Next-Gen Data Storage with the Use of New and More Efficient Materials
Researchers at the University of Houston report a new compound that is capable of achieving skyrmion state at room temperature while under pressure.
Skyrmion materials hold promise due to the extremely low current that is required to modify the spin configurations and the small size of magnetic domains. To make their theoretical applications a reality, researchers are currently changed with breaking the magnetic field-temperature phase space restriction for the skyrmion state.
Now, in research published in the Proceedings of the National Academy of Sciences, scientists at the University of Houston have described how the temperature region for the skyrmion phase in bulk Cu2OSeO3 (the chiral skyrmion material) can be enhanced under physical pressure.
According to the research team, this makes its applications more practical and could pave the way for its use in next-generation data storage and processor devices that are more efficient.
Maintaining Skyrmion Properties at Room Temperature
The research team, led by physicist Paul Ching-Wu Chu, also reports that the team created a new compound that is capable of maintaining its skyrmion properties at room temperature through the use of high pressure.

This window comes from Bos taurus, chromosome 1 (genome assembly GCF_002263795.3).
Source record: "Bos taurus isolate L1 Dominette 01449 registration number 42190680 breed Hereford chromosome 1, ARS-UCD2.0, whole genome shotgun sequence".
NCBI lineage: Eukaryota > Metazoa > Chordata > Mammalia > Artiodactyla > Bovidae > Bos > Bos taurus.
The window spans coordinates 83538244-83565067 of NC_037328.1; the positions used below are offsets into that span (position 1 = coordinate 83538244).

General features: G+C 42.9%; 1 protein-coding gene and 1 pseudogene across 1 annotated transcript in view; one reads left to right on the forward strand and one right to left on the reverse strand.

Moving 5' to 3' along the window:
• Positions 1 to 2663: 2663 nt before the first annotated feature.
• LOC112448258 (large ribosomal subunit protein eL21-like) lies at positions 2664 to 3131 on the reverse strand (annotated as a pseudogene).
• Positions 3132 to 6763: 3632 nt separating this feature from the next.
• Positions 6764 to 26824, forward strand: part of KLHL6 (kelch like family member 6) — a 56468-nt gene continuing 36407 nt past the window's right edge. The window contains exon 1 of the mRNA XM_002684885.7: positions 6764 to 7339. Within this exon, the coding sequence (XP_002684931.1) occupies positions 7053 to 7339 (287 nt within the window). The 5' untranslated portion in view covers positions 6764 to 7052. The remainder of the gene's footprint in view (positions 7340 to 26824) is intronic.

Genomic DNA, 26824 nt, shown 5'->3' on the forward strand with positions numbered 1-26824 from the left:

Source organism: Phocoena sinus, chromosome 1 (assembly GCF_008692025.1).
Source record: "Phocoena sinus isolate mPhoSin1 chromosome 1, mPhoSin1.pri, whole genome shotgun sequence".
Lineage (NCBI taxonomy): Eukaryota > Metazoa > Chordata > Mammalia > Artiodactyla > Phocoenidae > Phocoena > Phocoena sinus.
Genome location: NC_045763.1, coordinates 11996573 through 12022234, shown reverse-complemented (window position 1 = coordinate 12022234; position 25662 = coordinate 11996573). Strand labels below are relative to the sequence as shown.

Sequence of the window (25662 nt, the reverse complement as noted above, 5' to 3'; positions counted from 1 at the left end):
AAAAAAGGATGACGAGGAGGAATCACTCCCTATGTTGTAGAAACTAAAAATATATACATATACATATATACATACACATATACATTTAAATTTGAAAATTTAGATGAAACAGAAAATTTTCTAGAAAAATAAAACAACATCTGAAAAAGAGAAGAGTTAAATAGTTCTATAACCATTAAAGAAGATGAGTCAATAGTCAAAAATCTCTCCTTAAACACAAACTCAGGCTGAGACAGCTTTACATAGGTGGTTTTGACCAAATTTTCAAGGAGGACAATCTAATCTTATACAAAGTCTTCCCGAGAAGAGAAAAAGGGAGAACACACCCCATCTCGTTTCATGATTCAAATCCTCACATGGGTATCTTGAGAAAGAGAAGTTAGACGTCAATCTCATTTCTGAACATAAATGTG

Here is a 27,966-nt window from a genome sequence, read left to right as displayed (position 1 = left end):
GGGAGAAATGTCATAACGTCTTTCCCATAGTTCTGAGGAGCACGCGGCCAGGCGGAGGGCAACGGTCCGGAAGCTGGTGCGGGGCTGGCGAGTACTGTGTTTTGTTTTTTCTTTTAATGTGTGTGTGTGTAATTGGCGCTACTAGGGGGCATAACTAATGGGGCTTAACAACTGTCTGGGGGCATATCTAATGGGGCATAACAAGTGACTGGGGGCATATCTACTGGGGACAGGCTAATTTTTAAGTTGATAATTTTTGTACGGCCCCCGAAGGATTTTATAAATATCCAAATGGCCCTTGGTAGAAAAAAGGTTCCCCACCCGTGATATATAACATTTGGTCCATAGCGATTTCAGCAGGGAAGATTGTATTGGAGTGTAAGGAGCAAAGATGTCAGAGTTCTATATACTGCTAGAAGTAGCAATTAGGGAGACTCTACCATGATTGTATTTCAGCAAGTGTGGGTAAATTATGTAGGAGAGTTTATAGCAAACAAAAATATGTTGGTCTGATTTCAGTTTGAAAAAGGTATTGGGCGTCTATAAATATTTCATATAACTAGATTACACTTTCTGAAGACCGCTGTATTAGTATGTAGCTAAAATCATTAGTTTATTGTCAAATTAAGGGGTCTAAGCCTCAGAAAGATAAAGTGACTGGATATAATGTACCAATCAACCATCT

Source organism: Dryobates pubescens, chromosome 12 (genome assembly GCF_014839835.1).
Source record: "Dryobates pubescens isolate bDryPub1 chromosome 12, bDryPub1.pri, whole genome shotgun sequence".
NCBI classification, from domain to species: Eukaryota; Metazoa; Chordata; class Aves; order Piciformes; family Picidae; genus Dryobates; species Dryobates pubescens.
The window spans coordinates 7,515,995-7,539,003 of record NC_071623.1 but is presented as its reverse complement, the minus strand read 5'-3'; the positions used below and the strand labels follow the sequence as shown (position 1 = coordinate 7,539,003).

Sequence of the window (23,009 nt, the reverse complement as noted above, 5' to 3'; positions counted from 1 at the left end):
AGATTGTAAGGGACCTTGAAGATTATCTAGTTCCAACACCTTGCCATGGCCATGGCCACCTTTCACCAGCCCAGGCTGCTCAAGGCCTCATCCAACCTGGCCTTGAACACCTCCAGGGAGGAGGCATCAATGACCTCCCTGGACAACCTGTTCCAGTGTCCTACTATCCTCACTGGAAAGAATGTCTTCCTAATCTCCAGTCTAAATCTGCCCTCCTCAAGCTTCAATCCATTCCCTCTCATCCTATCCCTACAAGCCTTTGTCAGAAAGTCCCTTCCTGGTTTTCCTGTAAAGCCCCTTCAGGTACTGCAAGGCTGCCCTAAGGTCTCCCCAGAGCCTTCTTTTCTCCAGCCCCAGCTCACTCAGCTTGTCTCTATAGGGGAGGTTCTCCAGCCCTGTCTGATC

Working with a copper oxyselenide compound, Chu claims that his research team was able to expand the temperature range at which the skyrmion state exists up to 300 K (80 F), or near room temperature.
Successful Testing Results
The state was successfully detected at room temperature for the first time under 8 GPa of pressure by using a technique the team had developed in-house. The researchers also report that they found that the copper oxyselenide compound undergoes different structural-phase transitions as pressure is increased, suggesting that the skyrmion state occurs more frequently than previously thought.
"Our results suggest the insensitivity of the skyrmions to the underlying crystal lattices. More skyrmion material may be found in other compounds, as well." Chu said.
Researchers Liangzi Deng (left) and Paul Chu from the University of Houston. Members of the team that discovered a new compound for use in next-generation data storage. Image used courtesy of the University of Houston
Promising Candidates for High-Density Data Storage
A skyrmion’s properties make it a promising candidate for high-density information storage. It is a point-like region of reversed magnetization that is surrounding by a whirling twist of spins. Its small regions, along with the fact that they can be moved with very little electrical current, are what makes it so promising.
By using copper oxyselenide, Chu and his team managed to overcome a challenge that has prevented its use in this and other applications—the fact that the skyrmion state normally only exists at a low and narrow temperature range of around 55K to 58.5 K, a temperature at which its use is impractical.
Chu also believes that the pressure required to maintain the skyrmion state could be replicated chemically. This would enable it to work under ambient pressure, an important requirement for many commercial applications.